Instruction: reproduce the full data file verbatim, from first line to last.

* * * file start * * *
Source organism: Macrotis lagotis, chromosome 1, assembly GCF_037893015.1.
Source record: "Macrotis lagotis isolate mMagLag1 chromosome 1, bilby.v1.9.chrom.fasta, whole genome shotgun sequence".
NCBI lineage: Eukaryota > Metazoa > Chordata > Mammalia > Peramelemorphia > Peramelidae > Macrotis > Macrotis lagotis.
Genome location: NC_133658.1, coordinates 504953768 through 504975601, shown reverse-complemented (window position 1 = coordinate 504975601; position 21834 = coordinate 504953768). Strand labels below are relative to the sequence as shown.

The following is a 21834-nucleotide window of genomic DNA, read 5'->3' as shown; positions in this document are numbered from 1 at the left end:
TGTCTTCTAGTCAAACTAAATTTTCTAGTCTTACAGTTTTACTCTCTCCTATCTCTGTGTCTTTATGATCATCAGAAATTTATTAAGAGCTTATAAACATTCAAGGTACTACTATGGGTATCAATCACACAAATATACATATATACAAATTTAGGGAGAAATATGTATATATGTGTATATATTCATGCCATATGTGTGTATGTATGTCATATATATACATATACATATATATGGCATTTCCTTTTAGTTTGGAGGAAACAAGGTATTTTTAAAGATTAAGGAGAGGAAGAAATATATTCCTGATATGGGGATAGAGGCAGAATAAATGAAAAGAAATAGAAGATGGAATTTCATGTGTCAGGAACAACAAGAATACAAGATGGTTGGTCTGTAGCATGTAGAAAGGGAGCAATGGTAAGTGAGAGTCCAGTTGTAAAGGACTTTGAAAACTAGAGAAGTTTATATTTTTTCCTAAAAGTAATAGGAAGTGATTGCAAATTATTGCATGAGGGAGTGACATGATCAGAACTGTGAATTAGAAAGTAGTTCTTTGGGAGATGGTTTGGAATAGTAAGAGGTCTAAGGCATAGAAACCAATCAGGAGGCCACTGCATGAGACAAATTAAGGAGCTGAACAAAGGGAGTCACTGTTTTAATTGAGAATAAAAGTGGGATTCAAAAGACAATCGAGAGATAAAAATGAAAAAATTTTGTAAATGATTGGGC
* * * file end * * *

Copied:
Source organism: Macrotis lagotis, chromosome 1, assembly GCF_037893015.1.
Source record: "Macrotis lagotis isolate mMagLag1 chromosome 1, bilby.v1.9.chrom.fasta, whole genome shotgun sequence".
NCBI lineage: Eukaryota > Metazoa > Chordata > Mammalia > Peramelemorphia > Peramelidae > Macrotis > Macrotis lagotis.
Genome location: NC_133658.1, coordinates 504953768 through 504975601, shown reverse-complemented (window position 1 = coordinate 504975601; position 21834 = coordinate 504953768). Strand labels below are relative to the sequence as shown.

The following is a 21834-nucleotide window of genomic DNA, read 5'->3' as shown; positions in this document are numbered from 1 at the left end:
TGTCTTCTAGTCAAACTAAATTTTCTAGTCTTACAGTTTTACTCTCTCCTATCTCTGTGTCTTTATGATCATCAGAAATTTATTAAGAGCTTATAAACATTCAAGGTACTACTATGGGTATCAATCACACAAATATACATATATACAAATTTAGGGAGAAATATGTATATATGTGTATATATTCATGCCATATGTGTGTATGTATGTCATATATATACATATACATATATATGGCATTTCCTTTTAGTTTGGAGGAAACAAGGTATTTTTAAAGATTAAGGAGAGGAAGAAATATATTCCTGATATGGGGATAGAGGCAGAATAAATGAAAAGAAATAGAAGATGGAATTTCATGTGTCAGGAACAACAAGAATACAAGATGGTTGGTCTGTAGCATGTAGAAAGGGAGCAATGGTAAGTGAGAGTCCAGTTGTAAAGGACTTTGAAAACTAGAGAAGTTTATATTTTTTCCTAAAAGTAATAGGAAGTGATTGCAAATTATTGCATGAGGGAGTGACATGATCAGAACTGTGAATTAGAAAGTAGTTCTTTGGGAGATGGTTTGGAATAGTAAGAGGTCTAAGGCATAGAAACCAATCAGGAGGCCACTGCATGAGACAAATTAAGGAGCTGAACAAAGGGAGTCACTGTTTTAATTGAGAATAAAAGTGGGATTCAAAAGACAATCGAGAGATAAAAATGAAAAAATTTTGTAAATGATTGGGC